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March 7, 2021: Third Sunday of Lent

Gospel Reading: John 2:13-25

Since the Passover of the Jews was near, Jesus went up to Jerusalem. He found in the temple area those who sold oxen, sheep, and doves, as well as the money changers seated there. He made a whip out of cords and drove them all out of the temple area, with the sheep and oxen, and spilled the coins of the money changers and overturned their tables, and to those who sold doves he said, “Take these out of here, and stop making my Father’s house a marketplace.”

His disciples recalled the words of Scripture, Zeal for your house will consume me. At this the Jews answered and said to him, “What sign can you show us for doing this?” Jesus answered and said to them, “Destroy this temple and in three days I will raise it up.” The Jews said, “This temple has been under construction for forty-six years, and you will raise it up in three days?”

But he was speaking about the temple of his body. Therefore, when he was raised from the dead, his disciples remembered that he had said this, and they came to believe the Scripture and the word Jesus had spoken.

While he was in Jerusalem for the feast of Passover, many began to believe in his name when they saw the signs he was doing. But Jesus would not trust himself to them because he knew them all, and did not need anyone to testify about human nature. He himself understood it well.


It’s only human to be angered when seeing something special or valuable, something we love and treasure, being misused or abused. Jesus’ response to discovering the temple area turned into a commercial marketplace is a reaction from his human nature but the way in which he reacts is almost startling. This is his Father’s house, a place not to be profaned, especially not for profit.

Things done under the umbrella of religion and faith should be done for good and not for gain. By putting a stop to what he discovered in the temple area, Jesus angered the religious and political leaders who already considered him dangerous. When they challenge him, Jesus tells them to destroy the temple and in three days he will raise it up. At this time, no one understands that Jesus is speaking not of a building but of his body, foretelling his death and resurrection. Though they don’t understand what he has said, the disciples will remember and understand when Jesus is raised from the dead.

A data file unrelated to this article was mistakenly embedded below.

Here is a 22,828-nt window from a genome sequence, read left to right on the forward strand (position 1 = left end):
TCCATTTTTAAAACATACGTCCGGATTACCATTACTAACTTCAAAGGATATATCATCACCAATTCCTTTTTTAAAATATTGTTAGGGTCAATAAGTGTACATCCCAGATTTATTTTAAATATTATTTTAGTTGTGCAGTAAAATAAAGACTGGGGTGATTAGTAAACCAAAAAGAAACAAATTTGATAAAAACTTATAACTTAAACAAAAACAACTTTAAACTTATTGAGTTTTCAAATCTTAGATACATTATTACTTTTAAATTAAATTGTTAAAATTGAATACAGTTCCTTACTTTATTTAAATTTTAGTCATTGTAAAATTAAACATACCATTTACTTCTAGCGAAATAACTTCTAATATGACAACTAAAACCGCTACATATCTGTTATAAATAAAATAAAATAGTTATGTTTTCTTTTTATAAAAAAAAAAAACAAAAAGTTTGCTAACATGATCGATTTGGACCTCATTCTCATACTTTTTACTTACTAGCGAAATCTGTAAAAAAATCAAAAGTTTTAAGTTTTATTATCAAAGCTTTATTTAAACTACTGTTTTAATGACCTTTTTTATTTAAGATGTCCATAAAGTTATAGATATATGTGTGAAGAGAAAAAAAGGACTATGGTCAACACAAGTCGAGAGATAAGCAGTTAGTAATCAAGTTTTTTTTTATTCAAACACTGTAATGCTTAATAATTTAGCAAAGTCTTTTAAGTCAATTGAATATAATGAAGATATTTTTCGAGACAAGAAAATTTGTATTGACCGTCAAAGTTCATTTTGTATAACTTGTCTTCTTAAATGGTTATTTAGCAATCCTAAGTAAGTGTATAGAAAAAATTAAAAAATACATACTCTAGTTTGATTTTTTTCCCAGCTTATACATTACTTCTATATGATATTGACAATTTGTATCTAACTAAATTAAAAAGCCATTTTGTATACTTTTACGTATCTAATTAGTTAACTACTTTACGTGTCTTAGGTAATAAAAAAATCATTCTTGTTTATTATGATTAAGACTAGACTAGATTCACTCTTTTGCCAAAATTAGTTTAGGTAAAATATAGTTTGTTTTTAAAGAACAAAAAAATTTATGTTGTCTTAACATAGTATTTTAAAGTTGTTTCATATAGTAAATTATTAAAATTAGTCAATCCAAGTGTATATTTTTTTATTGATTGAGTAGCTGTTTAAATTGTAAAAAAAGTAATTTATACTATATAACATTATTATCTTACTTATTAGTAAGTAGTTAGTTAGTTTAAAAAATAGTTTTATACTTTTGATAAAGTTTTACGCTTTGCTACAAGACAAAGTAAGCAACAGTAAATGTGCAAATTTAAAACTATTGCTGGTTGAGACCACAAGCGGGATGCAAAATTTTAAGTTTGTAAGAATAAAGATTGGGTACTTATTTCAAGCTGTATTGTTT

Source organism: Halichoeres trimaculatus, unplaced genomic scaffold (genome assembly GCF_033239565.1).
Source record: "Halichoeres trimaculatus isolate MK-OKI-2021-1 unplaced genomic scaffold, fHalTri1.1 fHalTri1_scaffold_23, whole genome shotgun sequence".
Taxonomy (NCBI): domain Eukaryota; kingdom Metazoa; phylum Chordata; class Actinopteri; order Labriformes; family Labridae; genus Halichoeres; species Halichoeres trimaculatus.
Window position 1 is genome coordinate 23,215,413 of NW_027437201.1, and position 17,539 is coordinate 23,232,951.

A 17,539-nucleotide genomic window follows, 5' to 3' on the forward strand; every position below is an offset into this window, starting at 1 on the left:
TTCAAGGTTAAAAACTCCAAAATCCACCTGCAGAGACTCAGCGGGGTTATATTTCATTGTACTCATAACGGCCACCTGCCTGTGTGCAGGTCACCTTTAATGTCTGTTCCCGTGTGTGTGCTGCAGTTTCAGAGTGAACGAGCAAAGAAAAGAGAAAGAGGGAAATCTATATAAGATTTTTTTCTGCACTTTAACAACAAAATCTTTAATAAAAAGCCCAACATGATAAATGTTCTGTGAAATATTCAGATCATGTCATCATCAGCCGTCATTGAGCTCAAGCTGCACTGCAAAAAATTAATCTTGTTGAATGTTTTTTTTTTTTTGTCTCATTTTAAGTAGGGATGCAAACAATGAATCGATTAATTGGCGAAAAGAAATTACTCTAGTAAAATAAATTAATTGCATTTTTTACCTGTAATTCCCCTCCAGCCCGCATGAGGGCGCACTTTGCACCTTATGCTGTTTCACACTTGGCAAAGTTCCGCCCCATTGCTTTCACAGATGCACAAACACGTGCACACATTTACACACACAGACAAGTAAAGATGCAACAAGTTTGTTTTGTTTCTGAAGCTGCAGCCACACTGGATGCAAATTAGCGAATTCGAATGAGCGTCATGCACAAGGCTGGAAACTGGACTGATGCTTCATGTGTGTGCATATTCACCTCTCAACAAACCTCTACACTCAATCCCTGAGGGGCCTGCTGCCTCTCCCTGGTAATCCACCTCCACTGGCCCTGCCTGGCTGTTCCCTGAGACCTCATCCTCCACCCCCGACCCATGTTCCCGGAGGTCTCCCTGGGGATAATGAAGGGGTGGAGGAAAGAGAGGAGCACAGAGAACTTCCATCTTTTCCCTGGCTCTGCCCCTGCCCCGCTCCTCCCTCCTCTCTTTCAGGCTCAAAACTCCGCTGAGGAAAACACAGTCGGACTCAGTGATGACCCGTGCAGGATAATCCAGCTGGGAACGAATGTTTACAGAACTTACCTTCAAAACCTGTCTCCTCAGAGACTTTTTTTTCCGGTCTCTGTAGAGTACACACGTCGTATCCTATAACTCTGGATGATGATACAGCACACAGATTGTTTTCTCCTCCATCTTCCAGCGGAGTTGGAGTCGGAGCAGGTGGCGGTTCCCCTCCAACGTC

Sometimes, our religious activities or our prayers can have a “hook.” We look for a reward or for something in return when we should remember to do good things simply because they are good and pray to God just to spend time with God. This week, consciously pray in gratitude and love.

If you do pray for something, let those prayers be for something for someone else. There is always need in the world of prayers for others. Let your only reward be a closer relationship with our loving and merciful God. That is the greatest reward of all.

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Lorraine Kirker

Lorraine Kirker

Lorraine Kirker was taught by the Sisters of Providence at St. Polycarp School in Somerville, MA. A Providence Associate since 2010, Lorraine has served on the Congregation Peace with Justice Committee (currently Justice Coordinating Commission). A retired Naval Officer, Lorraine lives on Whidbey Island in Washington state where she is active in her parish, St. Hubert Catholic Church in Langley, and in the local fiber art community.

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